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Lê Anh Duy
12 hour ago (10:59)Lê Quốc Trần Anh Coodinator
15 hour ago (07:58)Lê Quốc Trần Anh Coodinator
15 hour ago (07:45)
As we can see in this problem, we have 3 situations that may happen:
Door 1 Door 2 Door 3 Monkey Monkey Car Monkey Car Monkey Car Monkey Money Assume that you choose door 1, you can see that the probability to win the car is onethird. If the MC shows door 2 or 3, you may think that now the chance is fiftyfifty, but in fact not. If you stay with door 1, the probability to win is still onethird; but if you change the door, the fact is that now the probability to win is twothirds, so if you change, you are more ly to win.
Note: You can see the same problem on Google, 'The Monty Hall Problem', for an illustrated explanation.
Lê Quốc Trần Anh selected this answer. 
Can you explain why?

Lê Anh Duy 12 hour ago (11:01)
Of course change the door. What is in your mind???????
Lê Quốc Trần Anh Coodinator
15 hour ago (07:40)
Lê Anh Duy 12 hour ago (10:41)
Call Amos is A, Butch is B and Cody is 3
C_{1: }  If A is the one to shoot first and shoot C, he will be killed by B
=> SO A will shoot B first
Then it's time for C to shoot A
=> The percentage of A alive is 50% and C is always alive (out of shot)
C_{2: } If B is the one to shoot first and shoot C, he will be killed by A
=> SO B will shoot A first
Then it's time for C to shoot B
=> The percentage of B alive is 50% and C is always alive (out of shot)
 If C is the one to shoot first
+ He shoots A:
C_{3}. If shoot to target, B will kill C => B is alive
C_{4}. If shoot miss, B will kill A or A will kill B (reason above) and then C and A (or B) are alive (out of shot)
+ He shoots B:
C_{5}. If shoot to target, A will kill C
C_{6}. If shoot miss, B will kill A or A will kill B (reason above) and then C and A (or B) are alive (out of shot)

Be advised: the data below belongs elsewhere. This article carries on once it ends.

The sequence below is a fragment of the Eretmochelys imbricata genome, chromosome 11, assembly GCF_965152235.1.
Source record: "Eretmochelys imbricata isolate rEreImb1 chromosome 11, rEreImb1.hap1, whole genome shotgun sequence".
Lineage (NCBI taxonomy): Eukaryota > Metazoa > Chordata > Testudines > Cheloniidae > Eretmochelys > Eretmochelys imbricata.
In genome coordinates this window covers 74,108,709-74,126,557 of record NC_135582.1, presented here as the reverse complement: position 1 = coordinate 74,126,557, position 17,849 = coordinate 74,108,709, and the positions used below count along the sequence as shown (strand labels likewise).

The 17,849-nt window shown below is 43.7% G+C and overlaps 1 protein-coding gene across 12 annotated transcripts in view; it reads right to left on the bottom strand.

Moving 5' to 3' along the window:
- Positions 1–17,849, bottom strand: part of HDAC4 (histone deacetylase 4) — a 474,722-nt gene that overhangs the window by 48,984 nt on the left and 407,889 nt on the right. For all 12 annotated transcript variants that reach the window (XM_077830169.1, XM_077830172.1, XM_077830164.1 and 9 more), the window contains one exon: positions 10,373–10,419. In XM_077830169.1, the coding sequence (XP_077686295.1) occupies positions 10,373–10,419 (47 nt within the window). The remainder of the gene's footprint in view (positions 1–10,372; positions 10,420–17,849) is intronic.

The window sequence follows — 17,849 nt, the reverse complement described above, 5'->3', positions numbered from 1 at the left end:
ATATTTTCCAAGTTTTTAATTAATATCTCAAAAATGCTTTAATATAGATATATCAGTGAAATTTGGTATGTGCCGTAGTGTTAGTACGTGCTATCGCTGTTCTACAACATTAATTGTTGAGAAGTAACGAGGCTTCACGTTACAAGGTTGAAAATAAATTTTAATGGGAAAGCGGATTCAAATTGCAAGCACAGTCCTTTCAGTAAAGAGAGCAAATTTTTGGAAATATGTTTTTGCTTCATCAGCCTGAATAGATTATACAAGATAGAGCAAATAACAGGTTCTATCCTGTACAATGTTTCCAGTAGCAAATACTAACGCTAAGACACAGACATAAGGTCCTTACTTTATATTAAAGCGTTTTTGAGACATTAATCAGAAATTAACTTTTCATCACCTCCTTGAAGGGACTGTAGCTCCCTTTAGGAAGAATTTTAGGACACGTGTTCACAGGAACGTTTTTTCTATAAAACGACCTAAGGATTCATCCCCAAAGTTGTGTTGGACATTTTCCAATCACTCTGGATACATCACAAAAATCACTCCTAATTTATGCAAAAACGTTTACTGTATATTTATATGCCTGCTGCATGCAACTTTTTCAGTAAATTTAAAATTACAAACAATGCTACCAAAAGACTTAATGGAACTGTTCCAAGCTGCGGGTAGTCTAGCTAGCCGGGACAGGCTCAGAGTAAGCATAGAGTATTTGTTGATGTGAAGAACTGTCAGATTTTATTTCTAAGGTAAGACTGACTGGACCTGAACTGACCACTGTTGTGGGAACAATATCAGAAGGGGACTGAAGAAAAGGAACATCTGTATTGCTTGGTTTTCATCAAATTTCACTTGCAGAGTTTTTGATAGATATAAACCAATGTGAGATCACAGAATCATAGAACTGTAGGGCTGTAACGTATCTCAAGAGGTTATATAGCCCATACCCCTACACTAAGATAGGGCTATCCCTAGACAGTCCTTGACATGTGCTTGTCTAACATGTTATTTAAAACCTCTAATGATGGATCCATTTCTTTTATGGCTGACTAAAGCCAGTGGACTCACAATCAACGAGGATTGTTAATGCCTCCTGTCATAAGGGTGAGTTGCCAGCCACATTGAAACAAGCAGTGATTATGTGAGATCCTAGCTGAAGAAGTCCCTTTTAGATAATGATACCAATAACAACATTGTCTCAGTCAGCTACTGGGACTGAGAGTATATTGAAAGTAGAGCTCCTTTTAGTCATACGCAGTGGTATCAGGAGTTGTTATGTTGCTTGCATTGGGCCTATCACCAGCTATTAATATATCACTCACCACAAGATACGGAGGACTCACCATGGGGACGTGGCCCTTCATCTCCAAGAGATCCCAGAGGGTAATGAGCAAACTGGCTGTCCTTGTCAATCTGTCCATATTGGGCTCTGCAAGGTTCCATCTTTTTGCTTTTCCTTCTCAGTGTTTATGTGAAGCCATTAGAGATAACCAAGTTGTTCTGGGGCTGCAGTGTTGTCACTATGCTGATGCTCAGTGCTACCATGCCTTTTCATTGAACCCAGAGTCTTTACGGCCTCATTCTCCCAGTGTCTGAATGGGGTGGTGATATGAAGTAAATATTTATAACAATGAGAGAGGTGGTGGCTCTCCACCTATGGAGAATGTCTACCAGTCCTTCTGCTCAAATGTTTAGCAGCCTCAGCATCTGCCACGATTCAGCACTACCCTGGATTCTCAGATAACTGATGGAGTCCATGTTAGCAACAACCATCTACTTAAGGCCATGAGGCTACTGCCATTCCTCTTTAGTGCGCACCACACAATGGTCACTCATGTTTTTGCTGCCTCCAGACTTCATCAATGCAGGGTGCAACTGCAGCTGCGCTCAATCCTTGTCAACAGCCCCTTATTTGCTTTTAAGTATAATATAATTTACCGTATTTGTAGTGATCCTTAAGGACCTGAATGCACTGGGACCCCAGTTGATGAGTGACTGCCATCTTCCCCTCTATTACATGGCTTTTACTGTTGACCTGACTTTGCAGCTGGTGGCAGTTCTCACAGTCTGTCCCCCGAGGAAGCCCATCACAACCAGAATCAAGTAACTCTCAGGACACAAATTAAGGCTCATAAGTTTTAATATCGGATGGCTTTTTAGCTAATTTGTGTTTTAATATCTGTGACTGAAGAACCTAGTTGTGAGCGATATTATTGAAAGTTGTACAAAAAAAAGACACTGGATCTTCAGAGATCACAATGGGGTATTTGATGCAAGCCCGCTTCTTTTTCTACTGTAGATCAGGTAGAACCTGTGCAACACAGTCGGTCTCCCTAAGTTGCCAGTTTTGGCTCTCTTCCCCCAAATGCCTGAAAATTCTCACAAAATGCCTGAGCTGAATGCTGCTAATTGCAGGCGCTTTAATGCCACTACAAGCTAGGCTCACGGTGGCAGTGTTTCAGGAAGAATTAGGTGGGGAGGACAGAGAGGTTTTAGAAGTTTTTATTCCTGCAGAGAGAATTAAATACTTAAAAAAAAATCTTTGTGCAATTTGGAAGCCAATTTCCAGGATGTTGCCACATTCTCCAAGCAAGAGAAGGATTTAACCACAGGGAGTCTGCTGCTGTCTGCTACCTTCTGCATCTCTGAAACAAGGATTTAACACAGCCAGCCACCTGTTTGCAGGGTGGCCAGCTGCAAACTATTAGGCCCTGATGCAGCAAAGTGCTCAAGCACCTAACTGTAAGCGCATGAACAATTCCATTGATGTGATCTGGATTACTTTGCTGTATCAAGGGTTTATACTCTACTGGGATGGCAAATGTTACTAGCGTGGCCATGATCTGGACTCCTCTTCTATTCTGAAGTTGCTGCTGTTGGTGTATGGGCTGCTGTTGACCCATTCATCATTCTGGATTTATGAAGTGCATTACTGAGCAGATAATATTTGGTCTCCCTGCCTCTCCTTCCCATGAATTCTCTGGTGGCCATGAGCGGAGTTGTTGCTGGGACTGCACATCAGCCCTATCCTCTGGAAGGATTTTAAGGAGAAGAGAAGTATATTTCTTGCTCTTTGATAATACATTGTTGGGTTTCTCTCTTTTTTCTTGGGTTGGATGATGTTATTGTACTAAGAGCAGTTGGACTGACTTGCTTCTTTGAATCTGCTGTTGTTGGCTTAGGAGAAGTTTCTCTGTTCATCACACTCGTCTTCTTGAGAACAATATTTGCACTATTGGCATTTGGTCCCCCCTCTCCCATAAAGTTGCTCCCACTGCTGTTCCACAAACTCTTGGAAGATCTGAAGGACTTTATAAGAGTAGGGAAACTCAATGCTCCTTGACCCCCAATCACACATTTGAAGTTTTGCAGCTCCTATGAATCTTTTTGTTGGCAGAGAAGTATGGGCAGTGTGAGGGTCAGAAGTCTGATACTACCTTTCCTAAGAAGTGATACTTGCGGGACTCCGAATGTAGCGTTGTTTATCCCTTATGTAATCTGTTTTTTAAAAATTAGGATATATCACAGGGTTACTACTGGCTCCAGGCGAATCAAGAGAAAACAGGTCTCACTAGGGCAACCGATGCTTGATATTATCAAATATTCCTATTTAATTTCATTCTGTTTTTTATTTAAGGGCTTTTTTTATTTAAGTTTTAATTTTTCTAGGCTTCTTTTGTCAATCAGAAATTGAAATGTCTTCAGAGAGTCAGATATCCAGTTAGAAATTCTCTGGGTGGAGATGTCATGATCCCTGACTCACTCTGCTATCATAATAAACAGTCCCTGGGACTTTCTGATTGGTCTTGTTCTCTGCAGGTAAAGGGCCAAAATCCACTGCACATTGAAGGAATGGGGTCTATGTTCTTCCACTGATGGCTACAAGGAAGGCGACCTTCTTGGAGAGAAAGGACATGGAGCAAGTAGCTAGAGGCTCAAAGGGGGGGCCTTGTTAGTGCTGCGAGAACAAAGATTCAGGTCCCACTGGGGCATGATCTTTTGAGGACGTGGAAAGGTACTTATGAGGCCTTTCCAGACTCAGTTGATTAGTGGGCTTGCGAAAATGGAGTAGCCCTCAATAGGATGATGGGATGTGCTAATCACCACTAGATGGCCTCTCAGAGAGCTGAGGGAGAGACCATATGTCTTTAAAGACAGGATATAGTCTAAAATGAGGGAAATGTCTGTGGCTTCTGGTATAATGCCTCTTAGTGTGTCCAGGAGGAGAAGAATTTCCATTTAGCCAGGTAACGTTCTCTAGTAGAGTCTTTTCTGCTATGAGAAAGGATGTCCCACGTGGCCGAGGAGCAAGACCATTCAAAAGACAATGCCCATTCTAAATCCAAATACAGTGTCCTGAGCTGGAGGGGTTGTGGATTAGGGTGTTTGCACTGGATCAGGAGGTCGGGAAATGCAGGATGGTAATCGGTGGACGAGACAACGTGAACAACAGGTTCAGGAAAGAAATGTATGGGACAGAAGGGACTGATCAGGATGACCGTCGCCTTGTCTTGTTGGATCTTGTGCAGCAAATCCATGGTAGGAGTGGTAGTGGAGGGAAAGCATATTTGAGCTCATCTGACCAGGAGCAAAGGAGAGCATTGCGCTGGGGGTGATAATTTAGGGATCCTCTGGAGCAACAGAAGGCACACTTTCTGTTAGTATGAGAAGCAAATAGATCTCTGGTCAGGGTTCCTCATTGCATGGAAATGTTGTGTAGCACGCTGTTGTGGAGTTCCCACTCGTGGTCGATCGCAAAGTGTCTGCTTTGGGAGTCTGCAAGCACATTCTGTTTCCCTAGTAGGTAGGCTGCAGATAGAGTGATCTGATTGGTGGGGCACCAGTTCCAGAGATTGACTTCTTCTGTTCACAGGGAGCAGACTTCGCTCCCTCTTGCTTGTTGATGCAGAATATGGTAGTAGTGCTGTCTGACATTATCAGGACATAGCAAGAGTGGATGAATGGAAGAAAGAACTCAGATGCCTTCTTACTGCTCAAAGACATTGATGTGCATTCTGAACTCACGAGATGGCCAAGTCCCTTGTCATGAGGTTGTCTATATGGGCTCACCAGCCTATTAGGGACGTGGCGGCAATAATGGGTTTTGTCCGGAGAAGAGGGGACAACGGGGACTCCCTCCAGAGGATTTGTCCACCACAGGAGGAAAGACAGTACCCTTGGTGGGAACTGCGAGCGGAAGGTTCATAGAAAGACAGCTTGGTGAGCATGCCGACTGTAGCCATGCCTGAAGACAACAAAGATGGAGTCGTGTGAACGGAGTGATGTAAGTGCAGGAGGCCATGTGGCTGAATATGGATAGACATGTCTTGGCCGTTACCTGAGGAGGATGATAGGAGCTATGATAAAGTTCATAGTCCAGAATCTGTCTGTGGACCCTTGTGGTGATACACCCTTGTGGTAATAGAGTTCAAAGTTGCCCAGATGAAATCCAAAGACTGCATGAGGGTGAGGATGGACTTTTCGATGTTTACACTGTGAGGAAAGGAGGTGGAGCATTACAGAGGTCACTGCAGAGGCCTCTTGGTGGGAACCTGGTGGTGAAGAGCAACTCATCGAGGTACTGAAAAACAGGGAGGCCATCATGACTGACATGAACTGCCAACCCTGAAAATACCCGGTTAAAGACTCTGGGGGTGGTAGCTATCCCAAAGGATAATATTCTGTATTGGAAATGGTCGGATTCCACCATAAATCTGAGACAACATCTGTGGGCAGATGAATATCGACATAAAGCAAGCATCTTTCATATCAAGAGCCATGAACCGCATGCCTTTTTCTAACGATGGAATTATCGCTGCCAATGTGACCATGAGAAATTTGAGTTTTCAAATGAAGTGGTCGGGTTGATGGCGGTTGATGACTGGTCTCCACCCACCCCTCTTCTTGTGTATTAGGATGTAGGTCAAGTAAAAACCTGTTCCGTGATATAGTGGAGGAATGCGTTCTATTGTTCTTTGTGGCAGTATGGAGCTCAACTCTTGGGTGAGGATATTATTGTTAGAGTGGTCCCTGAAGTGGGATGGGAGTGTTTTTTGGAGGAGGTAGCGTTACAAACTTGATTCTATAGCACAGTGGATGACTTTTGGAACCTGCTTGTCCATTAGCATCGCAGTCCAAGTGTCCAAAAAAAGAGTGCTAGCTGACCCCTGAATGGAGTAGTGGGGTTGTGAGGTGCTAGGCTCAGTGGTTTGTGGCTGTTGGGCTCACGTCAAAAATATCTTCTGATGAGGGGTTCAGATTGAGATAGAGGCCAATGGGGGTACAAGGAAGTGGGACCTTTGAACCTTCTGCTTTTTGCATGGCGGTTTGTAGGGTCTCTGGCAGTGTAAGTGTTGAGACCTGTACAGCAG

SO WE HAVE:
ALIVE 50% DEAD
C_{1}: C A B
C_{2}: C B A
C_{3: }B A , C
C_{4: }C, A (or B) B (or A)
C_{5}: A B, C
C_{6}: C, A (or B) B (or A)
SO C HAS THE BIGGEST CHANGE TO LIVE (\(\dfrac{4}{6}=66.66\%\) )
A (or B)' s probability to live;\(\dfrac{1\dfrac{4}{6}}{2}=\dfrac{1}{6}=16.66\%\)
Lê Quốc Trần Anh Coodinator
15 hour ago (07:31)
Alone 15 hour ago (08:20)
We have:\(V_{hinhcau}=3S_{hinhcau}\)
\(\Rightarrow\dfrac{4}{3}.\pi.r^3=3.4.\pi.r^2\) with \(r\) is the radius of this certain
\(\Rightarrow\dfrac{r^3}{r^2}=\dfrac{3.4.\pi}{\dfrac{4}{3}.\pi}=\dfrac{3.4}{\dfrac{4}{3}}=\dfrac{3.4.3}{4}=9\)
\(\Rightarrow r=9\)
Lê Quốc Trần Anh selected this answer.
Lê Quốc Trần Anh Coodinator
15 hour ago (07:30)
Lê Anh Duy 12 hour ago (11:07)
Sorry for OLD answer
First ask a simpler question: What is the maximum number of points of intersection for a line and a square? Because the square is convex, the answer is 2.
A Triangle consists of 3 line segments, each of which is a subset of a line. So each segment can clearly not intersect the square more than twice. This gives 6 as the upper bound, even if you extend each edge of the triangle into an infinite line.